Tuesday, January 03, 2006

Wednesday January 4, 2006
Low dose steroid, yes or no ? - responder or non-responder ? - low-dose corticotropin stimulation test or high dose?

Role of steroid in sepsis continue to puzzle physicians - "to do or not do" or "when to do" or "how to do" !!

Study of 177 patients published this month from Annane and coll. suggests that " 7-day treatment with low doses of corticosteroids was associated with better outcomes in septic shock-associated early ARDS nonresponders, but not in responders and not in septic shock patients without ARDS (responders or nonresponders)." But study of 41 patients published in Nov. 2005 issue of Critical Care Medicine suggests that "Treatment with low-dose hydrocortisone accelerates shock reversal in early hyperdynamic septic shock...immune effects appeared to be independent of adrenal reserve".

To keep record straight evidence-based guideline from SCCM at this point is: Intravenous corticosteroids (hydrocortisone 200-300 mg/day, for 7 days in three or four divided doses or by continuous infusion) are recommended in patients with septic shock who despite adequate fluid replacement require vasopressor therapy to maintain adequate blood pressure. And to identify "responders" (>9 μg/dL increase in cortisol 30-60 mins post-ACTH administration) and to discontinue therapy in these patients is optional. Clinicians should not wait for ACTH stimulation results to administer corticosteroids.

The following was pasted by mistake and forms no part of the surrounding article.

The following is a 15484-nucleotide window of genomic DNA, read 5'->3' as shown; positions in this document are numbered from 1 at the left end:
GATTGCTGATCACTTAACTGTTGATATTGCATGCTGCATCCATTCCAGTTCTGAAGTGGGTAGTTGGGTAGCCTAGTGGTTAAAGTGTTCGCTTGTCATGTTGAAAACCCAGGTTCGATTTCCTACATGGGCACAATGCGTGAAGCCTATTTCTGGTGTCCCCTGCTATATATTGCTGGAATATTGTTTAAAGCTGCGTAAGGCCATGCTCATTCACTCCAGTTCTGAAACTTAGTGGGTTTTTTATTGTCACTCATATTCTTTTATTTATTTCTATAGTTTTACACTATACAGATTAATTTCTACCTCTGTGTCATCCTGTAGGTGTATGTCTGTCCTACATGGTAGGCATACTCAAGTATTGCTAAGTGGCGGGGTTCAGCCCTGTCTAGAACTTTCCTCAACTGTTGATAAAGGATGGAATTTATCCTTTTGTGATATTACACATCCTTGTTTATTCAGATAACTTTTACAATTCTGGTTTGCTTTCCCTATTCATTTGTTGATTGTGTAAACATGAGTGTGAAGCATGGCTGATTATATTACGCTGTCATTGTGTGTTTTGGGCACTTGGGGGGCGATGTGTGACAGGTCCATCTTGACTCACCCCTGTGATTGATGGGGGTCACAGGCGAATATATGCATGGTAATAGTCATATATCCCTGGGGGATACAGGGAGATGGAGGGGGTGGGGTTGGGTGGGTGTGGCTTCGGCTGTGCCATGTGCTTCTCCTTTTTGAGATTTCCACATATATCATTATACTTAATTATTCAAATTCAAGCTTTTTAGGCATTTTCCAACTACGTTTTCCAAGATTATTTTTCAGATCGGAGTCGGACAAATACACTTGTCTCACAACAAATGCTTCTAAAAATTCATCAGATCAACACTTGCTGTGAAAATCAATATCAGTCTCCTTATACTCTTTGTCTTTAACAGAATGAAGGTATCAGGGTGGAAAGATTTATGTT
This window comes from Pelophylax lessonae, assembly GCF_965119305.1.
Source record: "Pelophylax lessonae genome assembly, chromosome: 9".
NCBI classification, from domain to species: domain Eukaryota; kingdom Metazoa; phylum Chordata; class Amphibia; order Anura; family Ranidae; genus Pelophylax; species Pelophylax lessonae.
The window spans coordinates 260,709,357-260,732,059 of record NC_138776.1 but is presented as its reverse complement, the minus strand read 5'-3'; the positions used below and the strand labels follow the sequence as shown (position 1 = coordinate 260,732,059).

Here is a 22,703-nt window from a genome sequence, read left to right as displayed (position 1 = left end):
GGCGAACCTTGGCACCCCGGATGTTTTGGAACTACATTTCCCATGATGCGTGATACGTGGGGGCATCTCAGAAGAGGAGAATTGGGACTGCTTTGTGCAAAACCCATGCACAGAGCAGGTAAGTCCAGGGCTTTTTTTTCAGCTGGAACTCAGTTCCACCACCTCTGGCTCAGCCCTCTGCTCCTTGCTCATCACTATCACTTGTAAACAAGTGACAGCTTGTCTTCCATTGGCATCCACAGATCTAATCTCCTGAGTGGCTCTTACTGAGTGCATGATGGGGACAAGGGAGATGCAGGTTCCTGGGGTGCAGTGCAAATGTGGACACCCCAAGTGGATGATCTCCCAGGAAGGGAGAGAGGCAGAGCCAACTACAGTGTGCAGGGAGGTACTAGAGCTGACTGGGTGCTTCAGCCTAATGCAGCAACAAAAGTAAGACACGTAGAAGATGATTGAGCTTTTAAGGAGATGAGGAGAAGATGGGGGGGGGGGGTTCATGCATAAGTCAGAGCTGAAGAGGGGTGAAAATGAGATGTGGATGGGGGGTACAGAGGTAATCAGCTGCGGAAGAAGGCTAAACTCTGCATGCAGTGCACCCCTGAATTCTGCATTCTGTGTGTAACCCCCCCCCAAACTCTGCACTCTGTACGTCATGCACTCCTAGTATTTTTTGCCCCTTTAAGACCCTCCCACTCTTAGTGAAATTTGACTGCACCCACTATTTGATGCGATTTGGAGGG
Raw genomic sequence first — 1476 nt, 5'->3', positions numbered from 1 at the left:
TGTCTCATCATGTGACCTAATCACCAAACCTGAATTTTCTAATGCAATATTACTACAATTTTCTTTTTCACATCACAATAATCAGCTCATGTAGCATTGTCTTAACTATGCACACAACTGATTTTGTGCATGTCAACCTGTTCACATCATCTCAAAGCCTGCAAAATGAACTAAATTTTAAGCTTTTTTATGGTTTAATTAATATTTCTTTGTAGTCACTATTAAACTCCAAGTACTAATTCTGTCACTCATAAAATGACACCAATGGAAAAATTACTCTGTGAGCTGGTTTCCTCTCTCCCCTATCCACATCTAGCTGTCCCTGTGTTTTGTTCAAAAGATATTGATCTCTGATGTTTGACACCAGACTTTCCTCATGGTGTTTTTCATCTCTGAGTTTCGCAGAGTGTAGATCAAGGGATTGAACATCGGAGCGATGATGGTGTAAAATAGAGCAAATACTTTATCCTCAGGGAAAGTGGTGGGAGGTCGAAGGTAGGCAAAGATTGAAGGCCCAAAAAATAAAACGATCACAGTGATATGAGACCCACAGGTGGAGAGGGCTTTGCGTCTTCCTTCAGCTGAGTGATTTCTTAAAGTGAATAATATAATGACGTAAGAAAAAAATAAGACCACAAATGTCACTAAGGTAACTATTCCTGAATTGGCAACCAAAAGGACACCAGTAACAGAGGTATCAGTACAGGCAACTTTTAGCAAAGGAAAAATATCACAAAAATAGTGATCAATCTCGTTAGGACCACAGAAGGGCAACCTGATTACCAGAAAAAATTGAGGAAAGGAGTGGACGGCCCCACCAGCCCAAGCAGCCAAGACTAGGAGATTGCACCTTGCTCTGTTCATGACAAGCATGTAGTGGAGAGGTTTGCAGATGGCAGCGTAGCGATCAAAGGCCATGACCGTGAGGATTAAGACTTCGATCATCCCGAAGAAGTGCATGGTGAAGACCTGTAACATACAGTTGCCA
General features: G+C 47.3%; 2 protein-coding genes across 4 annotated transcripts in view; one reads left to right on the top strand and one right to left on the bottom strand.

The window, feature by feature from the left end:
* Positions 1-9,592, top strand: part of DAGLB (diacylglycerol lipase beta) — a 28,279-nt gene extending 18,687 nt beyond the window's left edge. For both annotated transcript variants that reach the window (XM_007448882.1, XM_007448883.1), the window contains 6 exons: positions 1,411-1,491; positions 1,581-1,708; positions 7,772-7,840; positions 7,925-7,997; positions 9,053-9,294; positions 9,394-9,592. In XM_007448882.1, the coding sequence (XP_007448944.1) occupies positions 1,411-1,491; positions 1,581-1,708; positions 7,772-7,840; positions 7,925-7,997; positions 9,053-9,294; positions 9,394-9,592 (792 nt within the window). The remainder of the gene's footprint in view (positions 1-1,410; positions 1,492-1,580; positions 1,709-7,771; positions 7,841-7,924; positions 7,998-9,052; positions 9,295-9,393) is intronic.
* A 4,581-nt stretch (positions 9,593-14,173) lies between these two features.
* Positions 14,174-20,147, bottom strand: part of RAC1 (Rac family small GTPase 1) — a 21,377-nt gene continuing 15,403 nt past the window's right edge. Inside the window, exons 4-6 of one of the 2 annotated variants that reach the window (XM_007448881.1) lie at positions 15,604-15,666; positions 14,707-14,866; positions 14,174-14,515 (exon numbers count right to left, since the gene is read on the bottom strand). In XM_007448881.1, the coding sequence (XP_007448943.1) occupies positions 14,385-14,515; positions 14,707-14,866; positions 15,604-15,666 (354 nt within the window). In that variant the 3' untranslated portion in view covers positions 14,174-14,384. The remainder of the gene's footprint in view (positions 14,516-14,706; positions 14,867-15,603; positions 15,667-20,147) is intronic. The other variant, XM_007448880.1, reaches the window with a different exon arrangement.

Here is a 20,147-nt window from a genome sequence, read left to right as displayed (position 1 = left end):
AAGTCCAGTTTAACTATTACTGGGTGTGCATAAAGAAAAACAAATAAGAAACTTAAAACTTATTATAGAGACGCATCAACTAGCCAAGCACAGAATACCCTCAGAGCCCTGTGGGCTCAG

In this regard another interesting study of 46 patients from Belgium concluded that: low-dose (1 μg) corticotropin stimulation test may identify a subgroup of patients in septic shock that may go missed by the high-dose test (standard 250-μg test) and these patients may also benefit from glucocorticoid replacement therapy.

Corticus study (Corticosteroid Therapy of Septic Shock) will have some definite answer?. Let see.

References: Click on article to get abstract/article
Effect of low doses of corticosteroids in septic shock patients with or without early acute respiratory distress syndrome. Critical Care Medicine. 34(1):22-30, January 2006.
Low-dose hydrocortisone improves shock reversal and reduces cytokine levels in early hyperdynamic septic shock. Critical Care Medicine. 33(11):2457-2464, November 2005.
Use of corticosteroid therapy in patients with sepsis and septic shock: An evidence-based review. Critical Care Medicine. 32(11) Supplement:S527-S523, November 2004.
4. Relative adrenal insufficiency in patients with septic shock: Comparison of low-dose and conventional corticotropin tests. Critical Care Medicine. 33(11):2479-2486, November 2005.

5. Corticosteroid Therapy of Septic Shock – Corticus - clinicaltrials.gov